Cactus goo purifies water

From Washington, D.C., at a meeting of the American Chemical Society

WATER FILTER. This nopal cactus could help Mexican communities purify drinking water. Alcantar

Many Mexican communities have drinking water laced with unsafe levels of arsenic and unappealing amounts of sand and other solids. To make the water cleaner, Norma Alcantar, a chemical engineer at the University of South Florida in Tampa and her colleagues are working on an environmentally benign filtering process based on a plant found all over Mexico: the nopal cactus or prickly pear.

Latin American communities once used the cactus (Opuntia ficus indica) to filter water, says Alcantar. After boiling the edible plant, they dumped the pot water into a separate vessel containing drinking water, a practice that caused gritty particles to settle to the bottom. But this is “knowledge that is almost gone” in Mexican homes, she says.

Alcantar and her group suspected that the nopal could provide a solution for Mexican villages with contaminated groundwater. Extracts of the cactus not only separate suspended solids from water but also sop up heavy metals dissolved in it.

To explore potential water-purifying applications, the scientists investigated the cactus’ mucilage, the thick, gooey substance that enables the plant to store large amounts of water. The team knew that when added to untreated drinking water, this substance can precipitate ions, particles, and bacteria.

The researchers first separated the mucilage into its two main components—a liquid and a gel. Tests with the gel portion indicated that it alone can cause suspended solids to settle out of water. Moreover, it does so in only 5 minutes, a third of the time that aluminum sulfate takes to precipitate solids. That chemical is commonly used in water-treatment plants. In another test, the gel removed half of the arsenic in a sample of water after 36 hours. The researchers are planning to test how the liquid portion of the mucilage contributes to the water-purifying process.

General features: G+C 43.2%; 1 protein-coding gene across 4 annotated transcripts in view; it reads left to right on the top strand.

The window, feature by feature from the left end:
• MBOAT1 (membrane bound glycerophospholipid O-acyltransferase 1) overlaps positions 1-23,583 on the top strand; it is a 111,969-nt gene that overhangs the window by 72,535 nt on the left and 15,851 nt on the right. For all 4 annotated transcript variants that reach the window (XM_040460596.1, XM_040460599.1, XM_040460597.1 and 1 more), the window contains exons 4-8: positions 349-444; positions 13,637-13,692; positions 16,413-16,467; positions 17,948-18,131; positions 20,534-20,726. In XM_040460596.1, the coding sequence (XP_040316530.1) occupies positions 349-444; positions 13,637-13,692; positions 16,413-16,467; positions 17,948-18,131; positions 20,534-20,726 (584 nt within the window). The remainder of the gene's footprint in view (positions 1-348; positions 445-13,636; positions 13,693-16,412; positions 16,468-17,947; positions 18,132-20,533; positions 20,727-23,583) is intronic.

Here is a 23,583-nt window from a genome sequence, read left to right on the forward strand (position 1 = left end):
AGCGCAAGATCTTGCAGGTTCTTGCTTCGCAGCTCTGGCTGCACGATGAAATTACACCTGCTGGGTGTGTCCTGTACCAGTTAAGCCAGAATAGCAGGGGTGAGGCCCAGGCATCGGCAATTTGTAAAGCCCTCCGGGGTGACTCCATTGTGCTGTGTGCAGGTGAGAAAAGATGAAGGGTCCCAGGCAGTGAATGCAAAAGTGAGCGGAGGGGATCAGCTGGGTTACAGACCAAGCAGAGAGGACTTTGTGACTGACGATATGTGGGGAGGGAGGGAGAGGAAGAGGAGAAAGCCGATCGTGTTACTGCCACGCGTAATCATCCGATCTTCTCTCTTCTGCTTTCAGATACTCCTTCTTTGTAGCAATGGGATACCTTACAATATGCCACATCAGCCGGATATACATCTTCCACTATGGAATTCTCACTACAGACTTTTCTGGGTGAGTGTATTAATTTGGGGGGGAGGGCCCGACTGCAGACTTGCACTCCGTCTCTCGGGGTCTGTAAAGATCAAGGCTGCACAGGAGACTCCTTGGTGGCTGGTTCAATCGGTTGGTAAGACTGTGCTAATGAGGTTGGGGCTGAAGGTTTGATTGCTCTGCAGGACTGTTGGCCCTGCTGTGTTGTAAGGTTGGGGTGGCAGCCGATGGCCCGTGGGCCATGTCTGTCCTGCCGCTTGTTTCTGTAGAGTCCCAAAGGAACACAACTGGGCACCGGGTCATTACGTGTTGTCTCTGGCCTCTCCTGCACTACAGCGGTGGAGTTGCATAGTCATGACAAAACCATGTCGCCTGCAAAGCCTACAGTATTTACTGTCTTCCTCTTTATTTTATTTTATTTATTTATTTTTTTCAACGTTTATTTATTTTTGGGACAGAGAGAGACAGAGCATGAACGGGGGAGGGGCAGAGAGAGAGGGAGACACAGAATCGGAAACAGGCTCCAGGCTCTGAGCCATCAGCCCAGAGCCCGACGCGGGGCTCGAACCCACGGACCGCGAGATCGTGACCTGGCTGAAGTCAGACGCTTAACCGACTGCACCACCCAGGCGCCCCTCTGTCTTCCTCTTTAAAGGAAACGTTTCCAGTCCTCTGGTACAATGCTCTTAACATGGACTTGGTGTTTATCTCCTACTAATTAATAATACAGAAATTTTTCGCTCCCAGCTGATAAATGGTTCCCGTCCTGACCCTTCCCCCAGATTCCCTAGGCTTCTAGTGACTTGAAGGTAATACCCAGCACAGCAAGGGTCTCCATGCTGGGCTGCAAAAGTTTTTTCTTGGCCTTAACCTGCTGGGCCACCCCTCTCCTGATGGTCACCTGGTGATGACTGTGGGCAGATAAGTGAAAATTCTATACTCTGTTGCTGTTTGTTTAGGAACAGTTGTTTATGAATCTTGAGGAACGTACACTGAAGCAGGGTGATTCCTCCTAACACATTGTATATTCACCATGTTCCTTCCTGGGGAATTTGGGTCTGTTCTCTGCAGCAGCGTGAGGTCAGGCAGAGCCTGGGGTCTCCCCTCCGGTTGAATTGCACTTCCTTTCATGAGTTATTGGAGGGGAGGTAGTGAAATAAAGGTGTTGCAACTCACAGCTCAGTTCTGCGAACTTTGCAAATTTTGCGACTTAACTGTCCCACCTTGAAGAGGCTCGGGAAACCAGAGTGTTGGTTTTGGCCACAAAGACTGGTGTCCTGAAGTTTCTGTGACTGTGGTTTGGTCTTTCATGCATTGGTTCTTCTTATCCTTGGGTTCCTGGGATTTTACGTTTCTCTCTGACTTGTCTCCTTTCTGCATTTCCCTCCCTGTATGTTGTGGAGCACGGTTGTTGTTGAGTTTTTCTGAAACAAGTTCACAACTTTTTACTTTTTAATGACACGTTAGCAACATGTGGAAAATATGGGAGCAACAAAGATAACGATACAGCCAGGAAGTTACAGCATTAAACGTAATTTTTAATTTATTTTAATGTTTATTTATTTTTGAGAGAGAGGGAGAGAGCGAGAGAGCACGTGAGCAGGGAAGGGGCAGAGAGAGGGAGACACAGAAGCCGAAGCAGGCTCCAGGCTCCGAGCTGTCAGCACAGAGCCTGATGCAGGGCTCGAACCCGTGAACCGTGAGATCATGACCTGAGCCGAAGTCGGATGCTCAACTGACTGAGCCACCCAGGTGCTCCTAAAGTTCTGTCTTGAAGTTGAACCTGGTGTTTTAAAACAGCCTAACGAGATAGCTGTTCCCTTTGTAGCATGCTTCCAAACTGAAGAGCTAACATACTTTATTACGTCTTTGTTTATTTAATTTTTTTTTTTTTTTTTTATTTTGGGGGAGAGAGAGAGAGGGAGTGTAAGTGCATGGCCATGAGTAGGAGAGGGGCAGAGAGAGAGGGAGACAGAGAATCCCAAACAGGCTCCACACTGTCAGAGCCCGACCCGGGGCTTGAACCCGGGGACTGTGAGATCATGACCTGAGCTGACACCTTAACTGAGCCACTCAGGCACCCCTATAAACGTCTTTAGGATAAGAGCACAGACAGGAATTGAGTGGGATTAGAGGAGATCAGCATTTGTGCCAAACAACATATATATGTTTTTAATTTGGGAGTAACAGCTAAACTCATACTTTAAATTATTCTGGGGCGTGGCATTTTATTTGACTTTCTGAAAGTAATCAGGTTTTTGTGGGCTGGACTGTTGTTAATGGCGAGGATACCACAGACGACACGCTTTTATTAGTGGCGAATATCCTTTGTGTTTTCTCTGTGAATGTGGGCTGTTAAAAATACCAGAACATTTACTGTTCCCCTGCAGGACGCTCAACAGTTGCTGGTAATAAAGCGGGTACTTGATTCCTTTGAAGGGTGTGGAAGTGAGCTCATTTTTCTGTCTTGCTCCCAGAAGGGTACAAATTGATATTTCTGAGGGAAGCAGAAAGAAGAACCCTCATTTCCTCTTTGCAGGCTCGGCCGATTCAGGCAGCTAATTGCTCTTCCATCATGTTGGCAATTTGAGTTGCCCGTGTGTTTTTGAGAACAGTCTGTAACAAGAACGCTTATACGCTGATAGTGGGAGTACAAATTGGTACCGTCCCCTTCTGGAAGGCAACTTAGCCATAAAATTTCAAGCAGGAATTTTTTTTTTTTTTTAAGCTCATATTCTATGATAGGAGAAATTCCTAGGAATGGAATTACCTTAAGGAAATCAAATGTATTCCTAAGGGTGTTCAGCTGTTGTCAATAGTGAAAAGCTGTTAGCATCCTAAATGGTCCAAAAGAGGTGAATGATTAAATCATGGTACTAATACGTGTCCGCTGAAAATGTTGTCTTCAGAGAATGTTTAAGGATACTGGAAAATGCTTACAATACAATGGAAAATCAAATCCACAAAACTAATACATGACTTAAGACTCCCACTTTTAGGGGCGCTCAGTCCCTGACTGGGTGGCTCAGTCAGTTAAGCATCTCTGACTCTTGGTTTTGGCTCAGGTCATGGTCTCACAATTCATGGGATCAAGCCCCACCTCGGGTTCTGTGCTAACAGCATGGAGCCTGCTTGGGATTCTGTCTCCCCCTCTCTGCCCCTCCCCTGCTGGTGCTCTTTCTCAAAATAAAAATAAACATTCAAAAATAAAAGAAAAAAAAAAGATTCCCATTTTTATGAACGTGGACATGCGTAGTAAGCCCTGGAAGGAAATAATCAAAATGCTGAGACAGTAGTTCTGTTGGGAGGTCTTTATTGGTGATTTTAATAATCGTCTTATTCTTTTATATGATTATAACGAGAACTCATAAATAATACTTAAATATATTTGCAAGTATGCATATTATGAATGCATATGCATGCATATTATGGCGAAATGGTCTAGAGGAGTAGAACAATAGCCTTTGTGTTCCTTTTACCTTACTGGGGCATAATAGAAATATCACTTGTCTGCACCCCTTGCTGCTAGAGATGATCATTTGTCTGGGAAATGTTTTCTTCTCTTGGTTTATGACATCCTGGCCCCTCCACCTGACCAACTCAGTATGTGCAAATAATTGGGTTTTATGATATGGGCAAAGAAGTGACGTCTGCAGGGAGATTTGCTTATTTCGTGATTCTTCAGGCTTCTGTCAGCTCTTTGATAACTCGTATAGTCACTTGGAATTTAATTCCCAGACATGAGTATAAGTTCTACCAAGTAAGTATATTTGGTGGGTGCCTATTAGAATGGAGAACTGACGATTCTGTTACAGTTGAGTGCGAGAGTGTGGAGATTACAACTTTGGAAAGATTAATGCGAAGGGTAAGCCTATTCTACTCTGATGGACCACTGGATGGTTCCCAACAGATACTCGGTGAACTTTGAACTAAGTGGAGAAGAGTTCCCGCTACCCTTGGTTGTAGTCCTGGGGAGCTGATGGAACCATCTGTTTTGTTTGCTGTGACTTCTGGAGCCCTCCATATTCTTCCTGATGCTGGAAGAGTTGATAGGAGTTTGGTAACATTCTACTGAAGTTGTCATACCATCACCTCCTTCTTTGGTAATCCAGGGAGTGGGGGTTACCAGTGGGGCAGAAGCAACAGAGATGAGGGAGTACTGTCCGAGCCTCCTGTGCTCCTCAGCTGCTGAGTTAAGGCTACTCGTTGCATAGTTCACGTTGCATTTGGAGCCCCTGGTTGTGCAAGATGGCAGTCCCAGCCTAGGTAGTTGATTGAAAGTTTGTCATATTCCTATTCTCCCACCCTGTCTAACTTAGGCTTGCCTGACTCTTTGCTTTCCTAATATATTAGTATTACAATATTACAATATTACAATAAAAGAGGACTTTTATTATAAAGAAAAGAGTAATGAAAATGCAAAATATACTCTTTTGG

Alcantar’s team is also identifying the chemical structures of the extracts to figure out which molecules are responsible for the nopal’s filtering might. One goal of the research, Alcantar says, is to find the optimal mucilage dosage for achieving the best water-purifying results.

Alcantar says that her group plans to design a cactus-based filtering system by next summer, to be tested in the Mexican city of Temamatla. The water there is gritty and tainted with arsenic, and the area has a bountiful supply of nopal.

Aimee Cunningham

Aimee Cunningham is the biomedical writer. She has a master’s degree in science journalism from New York University.

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